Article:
I don’t usually read dystopian books, and to be honest, I’m not that familiar with the genre. Upon reading the premise of Vox, I knew it would have a place on my reading list because of its timeliness and the bravery of the author in taking on this fictional topic.
If you have not heard already, Vox is set in the United States at a time when a new president has been elected, and a mandate has been declared by the government: females may only speak 100 w ...more
According to my lazy Google search, the average woman speaks around 20,000 words/day. In this frightening precautionary tale, women are restricted to speaking less than 100 words a day. Overage? Painful electrical shocks will be dealt from the Fitbit style wrist counter you're wearing.
The premise is strong and all too real in this alternative reality where women's rights are slowly chipped away by a strong tide of religious fundamentalism until finally, we quite literally lose the la ...more
After the initial se ...more
"Be teachers of good things; teach the young women to be sober, to love their husbands, to love their children, to be discreet, chaste, keepers at home, good, obedient to their own husbands."
"Woman has no call to the ballot-box, but she has a sphere of her own.... she is the divinely appointed guardian of the home... she should more fully realise that her position as a wife and mother... is the holiest, most responsible; dismiss all ambition for anything higher, as there is nothing else he ...more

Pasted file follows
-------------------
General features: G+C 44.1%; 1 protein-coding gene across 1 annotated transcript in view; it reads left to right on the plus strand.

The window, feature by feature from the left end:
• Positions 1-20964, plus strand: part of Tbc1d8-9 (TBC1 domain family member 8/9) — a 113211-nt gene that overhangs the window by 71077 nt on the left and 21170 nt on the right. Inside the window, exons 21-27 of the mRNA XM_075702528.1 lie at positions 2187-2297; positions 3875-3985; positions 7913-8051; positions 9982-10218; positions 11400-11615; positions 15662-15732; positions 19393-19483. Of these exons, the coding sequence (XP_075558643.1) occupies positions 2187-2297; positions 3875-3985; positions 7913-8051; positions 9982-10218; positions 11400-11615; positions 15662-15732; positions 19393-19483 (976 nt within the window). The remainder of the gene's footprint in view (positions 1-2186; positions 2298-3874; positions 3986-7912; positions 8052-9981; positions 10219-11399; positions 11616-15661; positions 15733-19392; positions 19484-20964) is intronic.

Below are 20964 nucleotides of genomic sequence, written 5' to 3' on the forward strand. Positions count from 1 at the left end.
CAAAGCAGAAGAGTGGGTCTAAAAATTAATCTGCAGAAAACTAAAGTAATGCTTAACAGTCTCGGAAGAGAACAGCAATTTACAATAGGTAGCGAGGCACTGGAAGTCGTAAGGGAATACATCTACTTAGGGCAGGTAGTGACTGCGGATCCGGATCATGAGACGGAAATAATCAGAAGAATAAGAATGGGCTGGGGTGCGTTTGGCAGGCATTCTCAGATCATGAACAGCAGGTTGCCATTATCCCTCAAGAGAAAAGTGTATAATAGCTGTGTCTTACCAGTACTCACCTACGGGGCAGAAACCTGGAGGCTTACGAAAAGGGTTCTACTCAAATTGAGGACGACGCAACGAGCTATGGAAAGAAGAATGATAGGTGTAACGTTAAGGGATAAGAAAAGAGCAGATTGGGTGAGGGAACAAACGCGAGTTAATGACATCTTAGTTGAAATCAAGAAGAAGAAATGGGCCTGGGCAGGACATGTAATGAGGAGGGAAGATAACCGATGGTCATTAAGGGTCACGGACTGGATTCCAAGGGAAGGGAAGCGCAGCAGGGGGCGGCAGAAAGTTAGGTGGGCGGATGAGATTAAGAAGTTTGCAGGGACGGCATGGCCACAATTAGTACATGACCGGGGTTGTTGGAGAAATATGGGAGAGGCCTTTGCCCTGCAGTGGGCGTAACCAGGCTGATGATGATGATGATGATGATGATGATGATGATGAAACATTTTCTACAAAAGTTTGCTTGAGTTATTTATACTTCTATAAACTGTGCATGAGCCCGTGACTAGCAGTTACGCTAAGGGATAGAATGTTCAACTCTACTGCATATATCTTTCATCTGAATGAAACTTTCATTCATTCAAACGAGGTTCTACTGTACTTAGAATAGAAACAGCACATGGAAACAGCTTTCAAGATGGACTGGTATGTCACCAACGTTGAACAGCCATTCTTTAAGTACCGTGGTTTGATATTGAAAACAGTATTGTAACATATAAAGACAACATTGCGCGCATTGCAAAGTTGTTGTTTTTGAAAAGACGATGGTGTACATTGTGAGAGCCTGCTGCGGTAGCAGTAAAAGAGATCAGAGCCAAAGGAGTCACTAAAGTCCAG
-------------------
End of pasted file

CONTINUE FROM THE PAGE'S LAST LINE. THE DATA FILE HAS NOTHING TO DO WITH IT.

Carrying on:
The author has somehow managed to take a unique plot line with limitless potential and turned it into a Christian and male bashing rant of epic proportions (full disclosure: I am not a Christian nor am I a man.)
The plot revolves around a dystopian future where U.S. women are only allowed to spe ...more
It's interesting to me how many people are bailing or rating this low because the bad guys are Christians. I'm seeing a lot of "not all Christians" rhetoric here. But to those people I would say, look around! W ...more
“The average person speaks 16,000 words per day. But what if women were limited to just 100?”and it's not in Iran, or Arab countries, but in the US itself.
That's the 5 Stars premise of “Vox”
But now I wish to limit some authors to just 100 pages per novel..
May be it's just me who felt the 325 pages novel annoyingly too long..
The idea is really great, but the writing style with overuse of unnecessary medical details, unbelievable coincidences, some flat characters or the lack of feeling them, pres ...more
So I seem to be in the minority again. This book irked me. The premise is that a misogynistic bunch of males has taken over the government and women have become second class citizens. Restrictions include, but are not limited to- no jobs, no financial control, no access to books, no passports, and no real use of language. It's the last limitation th ...more
Here's the present situation in America:
Liberals find Christian morality offensive and
Christians find liberal immorality offensive.
With the advent of Christianity and Civilization in pagan Europe, our barbarian ancestors began to treat women in a much more civilized manner.
And yes, Christianity and Civilization do go hand in hand together.